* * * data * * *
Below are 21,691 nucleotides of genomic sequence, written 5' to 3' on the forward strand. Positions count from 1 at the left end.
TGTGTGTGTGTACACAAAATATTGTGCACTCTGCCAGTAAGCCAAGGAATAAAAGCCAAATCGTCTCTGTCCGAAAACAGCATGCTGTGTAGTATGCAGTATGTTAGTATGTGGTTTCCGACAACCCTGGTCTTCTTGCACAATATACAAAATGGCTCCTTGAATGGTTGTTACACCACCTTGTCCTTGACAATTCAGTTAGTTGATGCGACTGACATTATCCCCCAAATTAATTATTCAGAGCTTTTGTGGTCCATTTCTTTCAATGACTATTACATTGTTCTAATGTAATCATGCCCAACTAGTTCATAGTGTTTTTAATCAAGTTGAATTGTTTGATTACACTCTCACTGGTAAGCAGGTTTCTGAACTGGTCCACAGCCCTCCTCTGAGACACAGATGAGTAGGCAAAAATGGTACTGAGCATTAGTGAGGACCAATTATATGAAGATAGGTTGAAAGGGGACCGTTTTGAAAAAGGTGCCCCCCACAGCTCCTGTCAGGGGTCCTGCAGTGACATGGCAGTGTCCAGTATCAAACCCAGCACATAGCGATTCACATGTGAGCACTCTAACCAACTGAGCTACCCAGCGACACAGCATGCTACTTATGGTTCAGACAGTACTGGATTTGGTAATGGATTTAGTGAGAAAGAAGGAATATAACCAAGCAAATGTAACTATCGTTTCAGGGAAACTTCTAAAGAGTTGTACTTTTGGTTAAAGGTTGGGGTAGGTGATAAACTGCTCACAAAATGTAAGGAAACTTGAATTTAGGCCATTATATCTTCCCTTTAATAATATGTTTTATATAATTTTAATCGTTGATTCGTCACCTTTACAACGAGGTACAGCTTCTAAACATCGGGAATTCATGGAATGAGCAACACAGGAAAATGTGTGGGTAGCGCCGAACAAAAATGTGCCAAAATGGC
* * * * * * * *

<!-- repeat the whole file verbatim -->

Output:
Below are 21,691 nucleotides of genomic sequence, written 5' to 3' on the forward strand. Positions count from 1 at the left end.
TGTGTGTGTGTACACAAAATATTGTGCACTCTGCCAGTAAGCCAAGGAATAAAAGCCAAATCGTCTCTGTCCGAAAACAGCATGCTGTGTAGTATGCAGTATGTTAGTATGTGGTTTCCGACAACCCTGGTCTTCTTGCACAATATACAAAATGGCTCCTTGAATGGTTGTTACACCACCTTGTCCTTGACAATTCAGTTAGTTGATGCGACTGACATTATCCCCCAAATTAATTATTCAGAGCTTTTGTGGTCCATTTCTTTCAATGACTATTACATTGTTCTAATGTAATCATGCCCAACTAGTTCATAGTGTTTTTAATCAAGTTGAATTGTTTGATTACACTCTCACTGGTAAGCAGGTTTCTGAACTGGTCCACAGCCCTCCTCTGAGACACAGATGAGTAGGCAAAAATGGTACTGAGCATTAGTGAGGACCAATTATATGAAGATAGGTTGAAAGGGGACCGTTTTGAAAAAGGTGCCCCCCACAGCTCCTGTCAGGGGTCCTGCAGTGACATGGCAGTGTCCAGTATCAAACCCAGCACATAGCGATTCACATGTGAGCACTCTAACCAACTGAGCTACCCAGCGACACAGCATGCTACTTATGGTTCAGACAGTACTGGATTTGGTAATGGATTTAGTGAGAAAGAAGGAATATAACCAAGCAAATGTAACTATCGTTTCAGGGAAACTTCTAAAGAGTTGTACTTTTGGTTAAAGGTTGGGGTAGGTGATAAACTGCTCACAAAATGTAAGGAAACTTGAATTTAGGCCATTATATCTTCCCTTTAATAATATGTTTTATATAATTTTAATCGTTGATTCGTCACCTTTACAACGAGGTACAGCTTCTAAACATCGGGAATTCATGGAATGAGCAACACAGGAAAATGTGTGGGTAGCGCCGAACAAAAATGTGCCAAAATGGC